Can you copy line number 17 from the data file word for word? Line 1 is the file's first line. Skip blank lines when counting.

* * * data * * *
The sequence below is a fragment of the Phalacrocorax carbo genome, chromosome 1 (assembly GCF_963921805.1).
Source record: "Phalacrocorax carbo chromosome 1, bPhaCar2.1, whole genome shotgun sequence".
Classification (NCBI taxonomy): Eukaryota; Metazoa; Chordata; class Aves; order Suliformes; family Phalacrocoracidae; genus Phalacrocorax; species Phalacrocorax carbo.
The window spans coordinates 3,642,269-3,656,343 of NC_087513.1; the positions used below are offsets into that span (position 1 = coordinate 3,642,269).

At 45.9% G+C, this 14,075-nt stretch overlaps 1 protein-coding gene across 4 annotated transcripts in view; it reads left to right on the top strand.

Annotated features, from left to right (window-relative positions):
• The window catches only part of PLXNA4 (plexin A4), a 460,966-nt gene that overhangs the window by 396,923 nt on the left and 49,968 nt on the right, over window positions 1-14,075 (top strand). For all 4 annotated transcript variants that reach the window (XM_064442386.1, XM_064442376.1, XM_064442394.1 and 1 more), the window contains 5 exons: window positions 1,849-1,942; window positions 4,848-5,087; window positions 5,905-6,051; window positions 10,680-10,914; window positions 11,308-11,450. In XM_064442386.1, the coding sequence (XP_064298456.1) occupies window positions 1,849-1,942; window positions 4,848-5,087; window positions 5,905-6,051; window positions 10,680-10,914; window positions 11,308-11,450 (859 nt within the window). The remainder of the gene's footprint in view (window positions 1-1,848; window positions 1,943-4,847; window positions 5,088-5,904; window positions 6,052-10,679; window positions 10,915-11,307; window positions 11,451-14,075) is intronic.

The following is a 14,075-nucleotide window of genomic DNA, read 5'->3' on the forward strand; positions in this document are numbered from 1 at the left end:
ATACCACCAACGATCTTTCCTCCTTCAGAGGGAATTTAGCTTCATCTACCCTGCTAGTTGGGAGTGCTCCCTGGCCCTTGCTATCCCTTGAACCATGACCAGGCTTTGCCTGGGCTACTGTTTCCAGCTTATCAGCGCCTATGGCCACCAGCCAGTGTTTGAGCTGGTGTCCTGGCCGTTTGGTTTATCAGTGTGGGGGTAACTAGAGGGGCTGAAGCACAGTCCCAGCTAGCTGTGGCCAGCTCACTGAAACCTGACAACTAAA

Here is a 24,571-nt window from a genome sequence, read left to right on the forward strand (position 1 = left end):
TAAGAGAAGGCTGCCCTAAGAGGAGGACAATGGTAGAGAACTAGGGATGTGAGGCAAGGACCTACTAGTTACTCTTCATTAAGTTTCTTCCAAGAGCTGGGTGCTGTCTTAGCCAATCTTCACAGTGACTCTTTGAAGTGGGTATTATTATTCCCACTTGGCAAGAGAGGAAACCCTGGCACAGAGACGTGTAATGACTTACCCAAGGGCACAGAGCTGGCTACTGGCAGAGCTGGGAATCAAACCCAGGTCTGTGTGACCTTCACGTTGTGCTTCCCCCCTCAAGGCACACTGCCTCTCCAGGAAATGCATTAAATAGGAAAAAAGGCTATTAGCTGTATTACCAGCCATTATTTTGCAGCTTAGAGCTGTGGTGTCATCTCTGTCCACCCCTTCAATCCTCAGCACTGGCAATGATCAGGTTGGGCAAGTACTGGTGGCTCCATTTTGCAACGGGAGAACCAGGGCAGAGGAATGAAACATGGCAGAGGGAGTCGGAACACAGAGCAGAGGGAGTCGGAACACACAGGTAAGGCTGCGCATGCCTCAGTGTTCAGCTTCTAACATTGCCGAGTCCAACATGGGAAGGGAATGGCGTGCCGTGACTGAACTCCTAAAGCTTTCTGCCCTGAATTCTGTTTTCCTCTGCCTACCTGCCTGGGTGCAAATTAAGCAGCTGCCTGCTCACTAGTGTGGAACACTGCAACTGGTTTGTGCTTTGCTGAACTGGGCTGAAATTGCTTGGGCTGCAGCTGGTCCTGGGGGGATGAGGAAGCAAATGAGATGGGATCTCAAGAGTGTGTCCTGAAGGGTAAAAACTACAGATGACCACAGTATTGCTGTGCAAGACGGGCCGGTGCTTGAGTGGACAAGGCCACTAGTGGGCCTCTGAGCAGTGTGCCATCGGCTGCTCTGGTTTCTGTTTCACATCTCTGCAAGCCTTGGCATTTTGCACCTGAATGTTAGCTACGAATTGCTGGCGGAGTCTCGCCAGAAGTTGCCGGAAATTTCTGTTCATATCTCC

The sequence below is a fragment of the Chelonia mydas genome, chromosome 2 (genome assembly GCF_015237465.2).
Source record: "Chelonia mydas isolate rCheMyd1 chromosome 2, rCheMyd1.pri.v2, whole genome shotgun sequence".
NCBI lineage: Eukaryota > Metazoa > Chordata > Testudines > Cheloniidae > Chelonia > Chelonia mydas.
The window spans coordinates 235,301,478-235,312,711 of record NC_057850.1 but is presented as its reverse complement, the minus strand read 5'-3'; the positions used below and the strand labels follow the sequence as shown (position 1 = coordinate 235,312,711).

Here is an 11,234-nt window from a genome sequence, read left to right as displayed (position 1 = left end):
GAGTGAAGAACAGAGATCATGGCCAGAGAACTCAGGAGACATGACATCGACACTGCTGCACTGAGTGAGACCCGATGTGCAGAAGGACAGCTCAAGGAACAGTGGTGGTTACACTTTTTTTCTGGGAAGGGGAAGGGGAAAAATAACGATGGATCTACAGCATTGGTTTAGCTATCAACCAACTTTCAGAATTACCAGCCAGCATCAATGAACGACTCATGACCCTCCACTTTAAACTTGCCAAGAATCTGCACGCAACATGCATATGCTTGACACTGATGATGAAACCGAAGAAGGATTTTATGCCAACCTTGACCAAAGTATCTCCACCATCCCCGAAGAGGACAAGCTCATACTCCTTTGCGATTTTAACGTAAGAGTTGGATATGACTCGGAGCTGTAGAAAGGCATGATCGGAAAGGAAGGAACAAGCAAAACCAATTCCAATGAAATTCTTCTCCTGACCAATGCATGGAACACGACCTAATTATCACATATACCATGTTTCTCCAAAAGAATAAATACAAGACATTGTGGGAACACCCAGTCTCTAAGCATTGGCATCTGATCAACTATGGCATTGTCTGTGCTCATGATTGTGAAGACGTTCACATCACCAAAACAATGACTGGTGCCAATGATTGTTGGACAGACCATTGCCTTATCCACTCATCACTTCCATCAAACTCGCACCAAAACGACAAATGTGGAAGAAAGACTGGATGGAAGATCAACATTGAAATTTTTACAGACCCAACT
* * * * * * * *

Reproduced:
GAGTGAAGAACAGAGATCATGGCCAGAGAACTCAGGAGACATGACATCGACACTGCTGCACTGAGTGAGACCCGATGTGCAGAAGGACAGCTCAAGGAACAGTGGTGGTTACACTTTTTTTCTGGGAAGGGGAAGGGGAAAAATAACGATGGATCTACAGCATTGGTTTAGCTATCAACCAACTTTCAGAATTACCAGCCAGCATCAATGAACGACTCATGACCCTCCACTTTAAACTTGCCAAGAATCTGCACGCAACATGCATATGCTTGACACTGATGATGAAACCGAAGAAGGATTTTATGCCAACCTTGACCAAAGTATCTCCACCATCCCCGAAGAGGACAAGCTCATACTCCTTTGCGATTTTAACGTAAGAGTTGGATATGACTCGGAGCTGTAGAAAGGCATGATCGGAAAGGAAGGAACAAGCAAAACCAATTCCAATGAAATTCTTCTCCTGACCAATGCATGGAACACGACCTAATTATCACATATACCATGTTTCTCCAAAAGAATAAATACAAGACATTGTGGGAACACCCAGTCTCTAAGCATTGGCATCTGATCAACTATGGCATTGTCTGTGCTCATGATTGTGAAGACGTTCACATCACCAAAACAATGACTGGTGCCAATGATTGTTGGACAGACCATTGCCTTATCCACTCATCACTTCCATCAAACTCGCACCAAAACGACAAATGTGGAAGAAAGACTGGATGGAAGATCAACATTGAAATTTTTACAGACCCAACT